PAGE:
We need to recruit nearly half a million new people into logistics.
Regular readers of this column will know that I have been banging on for some time about how important it is for logistics employers to engage with their local community. As the economy starts to grow and we move beyond the looming Driver CPC deadline of September 2014 we know we are going to have to recruit nearly half a million new people into the sector.
The talent pool that will provide those people lies in local communities but it is not just sitting there waiting for the call to go and work in logistics. In most places where logistics takes place there are alternatives to working in logistics at every level. Our competitors include shops, hotels, bars, restaurants, hospitals and care homes. Any of those in the area where you’re based? If the answer is yes then you have ready-made competition for new recruits.
At Skills for Logistics we have developed the concept of Local Logistics Community Networks or LLCNs, which really do what their name suggests. Where clusters of logistics activity take place, then we look to group those employers together and make it easier and more effective for them to get “first pickings” of good, job-ready recruits.
We have piloted the LLCNs at a number of locations around the UK, notably in Daventry and Belshill. In both these locations, logistics is a key employer, employing a much higher proportion of the local workforce than the national average of eight per cent. We have more to follow in Leicestershire, Manchester and South Yorkshire.
So what is an LLCN? It is a group of logistics employers who work together to ensure that the message about logistics as a job and a career gets out to the various new talent groups across their catchment area. We tend to think about schools as the main source of new talent and it is certain that local employers can get a much stronger message across to schools in their area than careers people can – simply because we know what the sector is – we know what it can offer.
So we have developed the Logistics Locker, a toolkit that can be used by those employers to get the message across in the schools. We are working closely with other initiatives such as Think Logistics and making the most of social networking to get the message across in a user-friendly way.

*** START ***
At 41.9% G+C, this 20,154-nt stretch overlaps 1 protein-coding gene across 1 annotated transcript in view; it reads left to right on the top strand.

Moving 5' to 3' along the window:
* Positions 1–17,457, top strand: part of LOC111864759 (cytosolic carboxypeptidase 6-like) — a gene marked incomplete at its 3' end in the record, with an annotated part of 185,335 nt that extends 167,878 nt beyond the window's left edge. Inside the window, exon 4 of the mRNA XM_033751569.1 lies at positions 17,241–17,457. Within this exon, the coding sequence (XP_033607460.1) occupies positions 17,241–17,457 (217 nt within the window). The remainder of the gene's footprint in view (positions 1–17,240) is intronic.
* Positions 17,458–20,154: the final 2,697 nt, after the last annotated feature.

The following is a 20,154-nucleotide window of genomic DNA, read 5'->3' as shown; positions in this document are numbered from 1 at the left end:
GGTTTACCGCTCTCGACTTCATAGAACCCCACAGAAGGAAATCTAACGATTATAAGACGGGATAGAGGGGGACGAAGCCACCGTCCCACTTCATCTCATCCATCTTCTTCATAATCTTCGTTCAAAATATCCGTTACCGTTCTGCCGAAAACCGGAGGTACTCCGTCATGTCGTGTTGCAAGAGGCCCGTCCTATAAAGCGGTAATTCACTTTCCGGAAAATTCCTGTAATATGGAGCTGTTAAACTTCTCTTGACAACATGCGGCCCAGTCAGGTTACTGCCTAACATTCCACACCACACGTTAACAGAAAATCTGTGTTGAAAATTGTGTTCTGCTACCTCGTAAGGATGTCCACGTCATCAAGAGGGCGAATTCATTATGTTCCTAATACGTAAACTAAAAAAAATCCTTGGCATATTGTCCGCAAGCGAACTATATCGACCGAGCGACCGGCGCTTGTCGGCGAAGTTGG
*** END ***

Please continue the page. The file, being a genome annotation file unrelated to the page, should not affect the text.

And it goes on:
However, we would be wrong to think one-dimensionally about schools – they are only one source of new talent so LLCNs look at colleges, universities, military installations, prisons, job centres, disadvantaged youths with organisations such as Princes Trust etc.
We have run successful pilots of Job Clubs and mentoring so that we, as a sector can offer enough to aspiring recruits to make us employers of choice in the local area.
Our focus on local has been matched across England by the establishment of 39 Local Enterprise Partnerships, which represent working partnerships between local authorities and other bodies.
A key requirement for the LEPs is that they engage with local businesses to ensure that they meet their needs. In Daventry, the LLCN has a good working relationship with its local LEP, South East Midlands. The key here is the development of local solutions to meet local needs.
One third of the 39 LEPs have logistics as one of their key economic priorities. We are in contact with all of them.
For the remaining 26 LEPs, the message is simple – no matter what your local economic priorities, you need a suitably skilled local logistics workforce to deliver on the promises so we are in contact with them as well.
A large proportion of the half a million recruits we need to find are not management. Managers are relatively mobile and people will move to further their careers. Despite the efforts of Norman Tebbitt in the 1980s, people working in blue collar logistics roles want to at least start their careers locally – so that’s where we need to get our messages across.
LEPs need to engage with local employers. As a sector, we need to speak to LEPs with a single voice. If we don’t, our competitors will and they’ll clean up. So, for the sake of the sector, let’s get local and let’s get some good recruits.
l If you would like to know more about the potential offered by LLCNs please email: LLCNS@skillsforlogistics.org
About Skills for Logistics
Skills for Logistics is the Sector Skills Council for the freight logistics and wholesaling sector. SfL works alongside companies in the UK that are involved in moving, handling, storing and wholesale of goods. SfL is licensed by the government to tackle the skills and productivity needs of employers in the logistics and supply chain sector.
SfL’s mission is to enable employers in the logistics sector to gain competitive advantage by developing workforce skills. It also aims to deliver a more productive and efficient low carbon UK logistics sector.